Watercolor on Paper
Art is a problem solver for me. Since I was a child I have enjoyed and entertained myself with drawing. Being an artist makes me feel independent, because I can express visually my interpretation regarding the environment around me. I like to work off photographs with changes in mind, where I use color and imagination to express emotion in various subjects. I like to make portraits of people, animals, and places that intrigue me. I am currently trying to work more from my imagination and creating portraits of people. I make art to make connections with people.
Since 2004, Avivo ArtWorks, formerly Spectrum ArtWorks, has been working to support professional artists living with mental illness. Located at the Lighthouse, a Community Support Program in Minneapolis, the program meets its mission through a community-focused and recovery-based approach. Its multi-faceted art studio and programming assists artists at reaching and maintaining their artist-related goals such as making new art, connecting with other artists, and accessing exhibition and grant opportunities.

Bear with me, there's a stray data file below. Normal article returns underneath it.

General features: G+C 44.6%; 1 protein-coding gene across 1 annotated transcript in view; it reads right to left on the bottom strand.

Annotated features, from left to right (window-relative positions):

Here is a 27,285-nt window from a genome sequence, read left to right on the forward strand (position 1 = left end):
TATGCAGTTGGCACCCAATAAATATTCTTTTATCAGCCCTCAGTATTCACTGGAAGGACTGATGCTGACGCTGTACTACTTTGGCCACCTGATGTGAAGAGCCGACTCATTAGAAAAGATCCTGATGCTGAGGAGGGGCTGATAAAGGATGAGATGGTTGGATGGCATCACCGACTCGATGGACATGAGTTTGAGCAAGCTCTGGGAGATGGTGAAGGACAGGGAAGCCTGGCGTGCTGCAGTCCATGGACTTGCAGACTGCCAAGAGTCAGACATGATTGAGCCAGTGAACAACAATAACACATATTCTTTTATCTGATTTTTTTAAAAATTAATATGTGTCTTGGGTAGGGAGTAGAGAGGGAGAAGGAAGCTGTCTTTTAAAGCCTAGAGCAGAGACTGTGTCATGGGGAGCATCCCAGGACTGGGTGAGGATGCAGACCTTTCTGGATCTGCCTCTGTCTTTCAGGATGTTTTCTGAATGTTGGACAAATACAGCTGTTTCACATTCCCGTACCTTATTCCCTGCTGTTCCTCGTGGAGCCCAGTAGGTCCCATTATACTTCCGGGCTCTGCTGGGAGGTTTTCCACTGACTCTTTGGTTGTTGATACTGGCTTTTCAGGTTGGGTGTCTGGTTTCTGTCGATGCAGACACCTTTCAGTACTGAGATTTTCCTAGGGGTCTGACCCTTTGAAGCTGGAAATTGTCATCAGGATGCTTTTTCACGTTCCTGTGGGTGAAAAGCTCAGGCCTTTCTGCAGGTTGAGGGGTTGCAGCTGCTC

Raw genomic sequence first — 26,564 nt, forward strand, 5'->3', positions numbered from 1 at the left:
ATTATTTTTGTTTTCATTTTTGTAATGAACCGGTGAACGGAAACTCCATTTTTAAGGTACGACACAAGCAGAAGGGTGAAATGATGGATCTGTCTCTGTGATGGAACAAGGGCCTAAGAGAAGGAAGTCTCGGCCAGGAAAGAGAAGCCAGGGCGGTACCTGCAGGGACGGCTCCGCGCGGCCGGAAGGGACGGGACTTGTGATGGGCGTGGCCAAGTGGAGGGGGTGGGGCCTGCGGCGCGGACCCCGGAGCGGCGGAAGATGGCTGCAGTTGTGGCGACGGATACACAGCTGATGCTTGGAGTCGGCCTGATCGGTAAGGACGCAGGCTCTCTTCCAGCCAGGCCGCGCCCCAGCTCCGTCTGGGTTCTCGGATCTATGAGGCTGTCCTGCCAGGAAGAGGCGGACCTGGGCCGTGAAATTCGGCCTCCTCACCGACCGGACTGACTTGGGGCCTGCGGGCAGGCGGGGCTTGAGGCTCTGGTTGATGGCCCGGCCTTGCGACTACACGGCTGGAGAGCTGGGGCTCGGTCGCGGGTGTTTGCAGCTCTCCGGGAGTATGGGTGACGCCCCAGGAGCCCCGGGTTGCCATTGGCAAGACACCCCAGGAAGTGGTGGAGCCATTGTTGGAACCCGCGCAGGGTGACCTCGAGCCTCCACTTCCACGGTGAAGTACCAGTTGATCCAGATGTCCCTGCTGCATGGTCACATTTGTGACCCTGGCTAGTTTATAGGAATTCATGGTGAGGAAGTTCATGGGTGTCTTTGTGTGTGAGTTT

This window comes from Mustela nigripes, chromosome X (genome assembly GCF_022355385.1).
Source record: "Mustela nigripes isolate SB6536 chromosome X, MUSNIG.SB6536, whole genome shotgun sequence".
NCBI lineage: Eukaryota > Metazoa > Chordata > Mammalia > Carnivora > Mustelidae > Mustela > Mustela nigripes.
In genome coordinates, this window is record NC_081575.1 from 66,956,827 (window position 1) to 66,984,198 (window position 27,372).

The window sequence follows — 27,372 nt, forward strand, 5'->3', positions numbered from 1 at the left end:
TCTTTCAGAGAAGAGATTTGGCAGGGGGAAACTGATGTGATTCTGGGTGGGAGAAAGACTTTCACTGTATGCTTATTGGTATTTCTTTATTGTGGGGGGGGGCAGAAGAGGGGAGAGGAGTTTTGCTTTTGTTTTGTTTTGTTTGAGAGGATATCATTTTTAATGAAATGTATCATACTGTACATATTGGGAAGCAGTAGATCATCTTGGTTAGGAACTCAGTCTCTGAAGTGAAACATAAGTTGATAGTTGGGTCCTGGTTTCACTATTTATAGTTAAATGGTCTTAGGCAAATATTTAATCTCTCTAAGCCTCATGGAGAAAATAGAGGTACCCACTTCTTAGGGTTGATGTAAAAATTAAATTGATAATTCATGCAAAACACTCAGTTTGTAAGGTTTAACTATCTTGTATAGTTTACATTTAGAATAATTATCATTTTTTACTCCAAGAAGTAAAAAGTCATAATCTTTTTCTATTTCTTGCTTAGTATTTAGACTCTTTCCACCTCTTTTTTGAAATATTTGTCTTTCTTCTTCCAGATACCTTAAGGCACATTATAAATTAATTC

In addition to this, each year the program organizes a new exhibition that aims to meet its mission to challenge stigma and raise mental health awareness. In 2015, the program partnered with the Minneapolis Institute of Art to bring “In Conversation,” a residency and exhibition that featured 17 artists from the program. Each participant created a new piece of art that was in conversation with an object or artwork in the museum’s collection. In 2017, Avivo ArtWorks facilitated “The Big Picture,” a group exhibition that presented artwork that explored wellness in recovery through art. “To Really See,” opening August 2017 at the Hennepin County Library – Central Minneapolis, is Avivo ArtWorks first every traveling group exhibition. The show explores the medication-taking experience and will feature artwork from artists who use Avivo ArtWorks services and artists from across the state of Minnesota.